Everybody is a a salesperson, everybody buys, everybody sells, all the time. Get it? Second key understanding is that it takes time, patience is required, it can’t be transformational in a short period of time. The senior leaders need to support the program and understand the key concepts very clearly. We can rush into the program because there are changes required: cultural, organizational. So, the third understanding is change. Management of change is a fundamental concept within any operational excellence program, grounded by the concept of internal and external sales and addressing the customer needs so that they recognize it. Fourth, measurements are required. But this is tricky: organizations measure too many things, it is very distracting.
The operation is already not excellent when we have so many metrics. Can you imagine an operations excellence program that is non-excellent in its structure? Fifth, the concept of continuous improvement is required. But again, there is a conceptual mistake that organizations make and that kill these continuous improvement efforts: improve to what? What is the target? Where are we going? It is needs to be established clear start and end points in any phase or program. So it can be reviewed, people know where they are going and what the expectations are. Then repeat. Repeat, repeat, patiently. Finally, the operations excellence team, to be transformational, need to balance pressure and release, push and pull, tension and friendship. A complicated balance, but if they are to be transformational, change needs to happen and it is not always rosy.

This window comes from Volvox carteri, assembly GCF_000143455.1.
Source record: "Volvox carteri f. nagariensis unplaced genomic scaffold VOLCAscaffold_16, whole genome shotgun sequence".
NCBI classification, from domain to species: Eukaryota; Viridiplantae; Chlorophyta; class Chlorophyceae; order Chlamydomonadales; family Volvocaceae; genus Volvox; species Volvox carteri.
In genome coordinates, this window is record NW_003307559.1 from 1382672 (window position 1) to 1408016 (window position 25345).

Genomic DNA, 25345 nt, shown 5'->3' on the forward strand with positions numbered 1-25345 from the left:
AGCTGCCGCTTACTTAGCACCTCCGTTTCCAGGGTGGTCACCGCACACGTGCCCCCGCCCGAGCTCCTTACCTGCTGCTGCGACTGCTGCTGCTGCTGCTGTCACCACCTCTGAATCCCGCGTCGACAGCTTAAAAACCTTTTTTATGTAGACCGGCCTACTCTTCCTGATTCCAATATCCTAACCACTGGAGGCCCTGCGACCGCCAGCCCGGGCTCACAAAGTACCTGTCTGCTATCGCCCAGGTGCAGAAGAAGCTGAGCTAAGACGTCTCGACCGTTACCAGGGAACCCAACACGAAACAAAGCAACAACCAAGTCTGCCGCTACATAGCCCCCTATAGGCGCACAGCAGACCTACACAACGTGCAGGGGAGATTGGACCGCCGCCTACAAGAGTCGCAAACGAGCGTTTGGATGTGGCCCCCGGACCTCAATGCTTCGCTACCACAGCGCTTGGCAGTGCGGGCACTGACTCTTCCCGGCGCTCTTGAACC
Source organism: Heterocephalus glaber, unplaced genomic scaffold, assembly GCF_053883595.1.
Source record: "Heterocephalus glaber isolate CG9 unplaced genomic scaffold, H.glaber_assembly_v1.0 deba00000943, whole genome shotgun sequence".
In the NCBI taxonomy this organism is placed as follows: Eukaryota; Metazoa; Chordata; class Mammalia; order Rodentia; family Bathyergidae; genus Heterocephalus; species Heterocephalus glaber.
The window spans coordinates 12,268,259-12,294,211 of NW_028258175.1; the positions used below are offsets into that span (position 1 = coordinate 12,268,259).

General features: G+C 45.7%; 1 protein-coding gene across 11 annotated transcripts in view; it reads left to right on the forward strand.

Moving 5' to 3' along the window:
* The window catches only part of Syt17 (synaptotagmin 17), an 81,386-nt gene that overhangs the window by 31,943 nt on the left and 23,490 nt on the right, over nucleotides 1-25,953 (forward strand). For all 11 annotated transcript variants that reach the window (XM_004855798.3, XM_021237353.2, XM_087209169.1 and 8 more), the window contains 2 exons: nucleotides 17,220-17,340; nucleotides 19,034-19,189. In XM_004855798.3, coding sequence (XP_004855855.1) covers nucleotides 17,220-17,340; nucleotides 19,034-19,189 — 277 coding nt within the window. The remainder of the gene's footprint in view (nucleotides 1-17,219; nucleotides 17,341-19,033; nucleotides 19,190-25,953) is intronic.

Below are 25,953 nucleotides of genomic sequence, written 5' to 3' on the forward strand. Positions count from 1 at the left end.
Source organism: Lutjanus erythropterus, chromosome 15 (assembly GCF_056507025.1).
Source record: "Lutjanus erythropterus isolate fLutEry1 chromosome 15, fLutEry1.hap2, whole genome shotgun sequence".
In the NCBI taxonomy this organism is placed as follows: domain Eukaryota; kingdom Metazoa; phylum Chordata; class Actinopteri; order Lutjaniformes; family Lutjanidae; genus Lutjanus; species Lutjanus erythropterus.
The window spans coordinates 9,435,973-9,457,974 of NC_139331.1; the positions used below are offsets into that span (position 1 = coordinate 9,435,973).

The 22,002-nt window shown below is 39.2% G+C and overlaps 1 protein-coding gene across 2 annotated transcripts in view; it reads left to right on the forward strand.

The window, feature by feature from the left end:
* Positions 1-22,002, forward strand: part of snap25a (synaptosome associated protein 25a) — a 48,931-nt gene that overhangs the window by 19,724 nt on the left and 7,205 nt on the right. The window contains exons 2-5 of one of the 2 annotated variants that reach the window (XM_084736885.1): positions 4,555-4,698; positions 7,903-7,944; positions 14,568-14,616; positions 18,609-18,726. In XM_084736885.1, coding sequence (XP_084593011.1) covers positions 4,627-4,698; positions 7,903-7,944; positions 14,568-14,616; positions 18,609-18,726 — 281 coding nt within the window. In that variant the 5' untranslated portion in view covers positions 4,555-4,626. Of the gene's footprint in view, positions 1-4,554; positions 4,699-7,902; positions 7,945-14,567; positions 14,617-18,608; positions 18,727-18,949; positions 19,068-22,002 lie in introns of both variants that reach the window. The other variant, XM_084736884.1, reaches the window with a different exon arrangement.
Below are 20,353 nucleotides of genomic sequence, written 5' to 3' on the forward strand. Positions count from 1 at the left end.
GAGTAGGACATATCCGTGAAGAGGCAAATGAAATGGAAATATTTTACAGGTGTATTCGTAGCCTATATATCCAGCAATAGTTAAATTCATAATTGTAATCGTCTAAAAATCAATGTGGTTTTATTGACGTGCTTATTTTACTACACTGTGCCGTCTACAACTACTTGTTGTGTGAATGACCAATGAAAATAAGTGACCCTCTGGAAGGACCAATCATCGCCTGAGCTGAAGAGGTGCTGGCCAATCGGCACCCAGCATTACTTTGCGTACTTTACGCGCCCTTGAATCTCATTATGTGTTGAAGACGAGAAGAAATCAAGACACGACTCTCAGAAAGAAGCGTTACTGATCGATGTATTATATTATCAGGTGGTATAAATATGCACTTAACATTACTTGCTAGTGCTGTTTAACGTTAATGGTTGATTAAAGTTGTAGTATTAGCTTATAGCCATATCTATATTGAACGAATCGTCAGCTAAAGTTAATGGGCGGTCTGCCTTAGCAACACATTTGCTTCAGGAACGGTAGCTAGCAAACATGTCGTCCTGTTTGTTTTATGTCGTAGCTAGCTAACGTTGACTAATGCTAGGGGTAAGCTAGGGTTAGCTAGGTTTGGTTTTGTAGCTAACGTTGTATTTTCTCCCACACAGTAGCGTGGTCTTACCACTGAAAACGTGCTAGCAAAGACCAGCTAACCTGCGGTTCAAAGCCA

Paving the way